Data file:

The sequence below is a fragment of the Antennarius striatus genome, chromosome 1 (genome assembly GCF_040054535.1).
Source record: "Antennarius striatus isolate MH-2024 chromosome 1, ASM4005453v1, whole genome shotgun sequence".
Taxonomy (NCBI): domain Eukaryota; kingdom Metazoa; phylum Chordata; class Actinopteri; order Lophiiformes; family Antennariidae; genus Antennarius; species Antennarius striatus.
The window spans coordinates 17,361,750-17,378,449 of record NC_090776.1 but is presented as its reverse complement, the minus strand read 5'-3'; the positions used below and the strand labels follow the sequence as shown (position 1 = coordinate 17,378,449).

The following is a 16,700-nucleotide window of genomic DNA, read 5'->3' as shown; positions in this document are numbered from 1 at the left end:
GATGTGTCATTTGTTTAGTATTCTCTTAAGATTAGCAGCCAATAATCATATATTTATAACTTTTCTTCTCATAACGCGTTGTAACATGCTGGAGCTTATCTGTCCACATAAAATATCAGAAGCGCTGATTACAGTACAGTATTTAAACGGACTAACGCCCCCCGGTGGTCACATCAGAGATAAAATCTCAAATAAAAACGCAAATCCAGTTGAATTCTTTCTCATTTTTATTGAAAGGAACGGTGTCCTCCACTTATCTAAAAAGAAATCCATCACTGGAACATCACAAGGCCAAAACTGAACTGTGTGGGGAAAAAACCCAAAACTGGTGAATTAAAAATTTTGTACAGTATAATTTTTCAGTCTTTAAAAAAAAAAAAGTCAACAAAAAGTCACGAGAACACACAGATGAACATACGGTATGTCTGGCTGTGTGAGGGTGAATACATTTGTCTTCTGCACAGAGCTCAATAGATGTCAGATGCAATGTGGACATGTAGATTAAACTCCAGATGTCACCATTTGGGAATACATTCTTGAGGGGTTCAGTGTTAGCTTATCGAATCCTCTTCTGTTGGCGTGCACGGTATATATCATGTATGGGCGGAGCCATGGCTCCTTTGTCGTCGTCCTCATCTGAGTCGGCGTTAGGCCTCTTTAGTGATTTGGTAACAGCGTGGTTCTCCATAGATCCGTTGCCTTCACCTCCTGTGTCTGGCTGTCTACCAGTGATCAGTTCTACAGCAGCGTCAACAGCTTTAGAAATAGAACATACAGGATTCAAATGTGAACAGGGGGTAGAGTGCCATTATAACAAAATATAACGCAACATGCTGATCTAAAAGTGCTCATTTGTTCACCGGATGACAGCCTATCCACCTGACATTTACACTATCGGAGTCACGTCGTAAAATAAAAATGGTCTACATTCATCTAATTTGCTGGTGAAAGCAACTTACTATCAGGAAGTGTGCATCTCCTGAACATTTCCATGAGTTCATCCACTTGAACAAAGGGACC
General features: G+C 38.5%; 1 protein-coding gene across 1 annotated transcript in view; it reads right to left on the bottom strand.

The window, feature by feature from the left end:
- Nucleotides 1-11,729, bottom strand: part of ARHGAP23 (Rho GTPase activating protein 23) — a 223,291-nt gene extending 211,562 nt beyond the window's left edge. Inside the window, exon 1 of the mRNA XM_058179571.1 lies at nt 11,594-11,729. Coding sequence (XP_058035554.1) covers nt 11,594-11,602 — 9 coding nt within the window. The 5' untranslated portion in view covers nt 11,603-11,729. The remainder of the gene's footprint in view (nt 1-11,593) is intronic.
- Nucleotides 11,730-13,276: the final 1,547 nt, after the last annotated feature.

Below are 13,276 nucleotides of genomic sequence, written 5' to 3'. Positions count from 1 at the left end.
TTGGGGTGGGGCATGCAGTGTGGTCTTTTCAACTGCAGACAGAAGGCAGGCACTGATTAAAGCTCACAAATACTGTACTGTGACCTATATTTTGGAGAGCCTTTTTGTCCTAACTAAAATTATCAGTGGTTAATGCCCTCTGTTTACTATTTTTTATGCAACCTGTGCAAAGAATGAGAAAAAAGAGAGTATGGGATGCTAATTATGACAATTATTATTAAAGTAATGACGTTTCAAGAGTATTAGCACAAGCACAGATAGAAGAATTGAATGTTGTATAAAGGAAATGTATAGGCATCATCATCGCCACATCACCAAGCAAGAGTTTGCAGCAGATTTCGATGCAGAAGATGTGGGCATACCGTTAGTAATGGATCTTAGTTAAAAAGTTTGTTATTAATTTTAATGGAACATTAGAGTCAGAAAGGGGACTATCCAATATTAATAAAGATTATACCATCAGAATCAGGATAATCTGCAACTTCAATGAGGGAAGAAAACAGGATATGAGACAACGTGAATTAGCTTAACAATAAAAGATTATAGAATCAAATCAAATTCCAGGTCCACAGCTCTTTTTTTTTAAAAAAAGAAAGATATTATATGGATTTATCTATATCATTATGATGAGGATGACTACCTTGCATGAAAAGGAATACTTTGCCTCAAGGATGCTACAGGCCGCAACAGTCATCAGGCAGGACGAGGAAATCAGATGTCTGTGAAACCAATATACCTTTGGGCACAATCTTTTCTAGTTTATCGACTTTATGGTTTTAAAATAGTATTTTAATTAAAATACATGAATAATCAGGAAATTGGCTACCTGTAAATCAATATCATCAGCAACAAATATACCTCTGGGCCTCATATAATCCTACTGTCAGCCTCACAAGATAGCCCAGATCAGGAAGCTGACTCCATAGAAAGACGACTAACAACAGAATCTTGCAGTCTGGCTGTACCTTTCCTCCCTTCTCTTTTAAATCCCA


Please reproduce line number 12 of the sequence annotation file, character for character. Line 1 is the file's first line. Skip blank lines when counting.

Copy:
TTGGGGTGGGGCATGCAGTGTGGTCTTTTCAACTGCAGACAGAAGGCAGGCACTGATTAAAGCTCACAAATACTGTACTGTGACCTATATTTTGGAGAGCCTTTTTGTCCTAACTAAAATTATCAGTGGTTAATGCCCTCTGTTTACTATTTTTTATGCAACCTGTGCAAAGAATGAGAAAAAAGAGAGTATGGGATGCTAATTATGACAATTATTATTAAAGTAATGACGTTTCAAGAGTATTAGCACAAGCACAGATAGAAGAATTGAATGTTGTATAAAGGAAATGTATAGGCATCATCATCGCCACATCACCAAGCAAGAGTTTGCAGCAGATTTCGATGCAGAAGATGTGGGCATACCGTTAGTAATGGATCTTAGTTAAAAAGTTTGTTATTAATTTTAATGGAACATTAGAGTCAGAAAGGGGACTATCCAATATTAATAAAGATTATACCATCAGAATCAGGATAATCTGCAACTTCAATGAGGGAAGAAAACAGGATATGAGACAACGTGAATTAGCTTAACAATAAAAGATTATAGAATCAAATCAAATTCCAGGTCCACAGCTCTTTTTTTTTAAAAAAAGAAAGATATTATATGGATTTATCTATATCATTATGATGAGGATGACTACCTTGCATGAAAAGGAATACTTTGCCTCAAGGATGCTACAGGCCGCAACAGTCATCAGGCAGGACGAGGAAATCAGATGTCTGTGAAACCAATATACCTTTGGGCACAATCTTTTCTAGTTTATCGACTTTATGGTTTTAAAATAGTATTTTAATTAAAATACATGAATAATCAGGAAATTGGCTACCTGTAAATCAATATCATCAGCAACAAATATACCTCTGGGCCTCATATAATCCTACTGTCAGCCTCACAAGATAGCCCAGATCAGGAAGCTGACTCCATAGAAAGACGACTAACAACAGAATCTTGCAGTCTGGCTGTACCTTTCCTCCCTTCTCTTTTAAATCCCA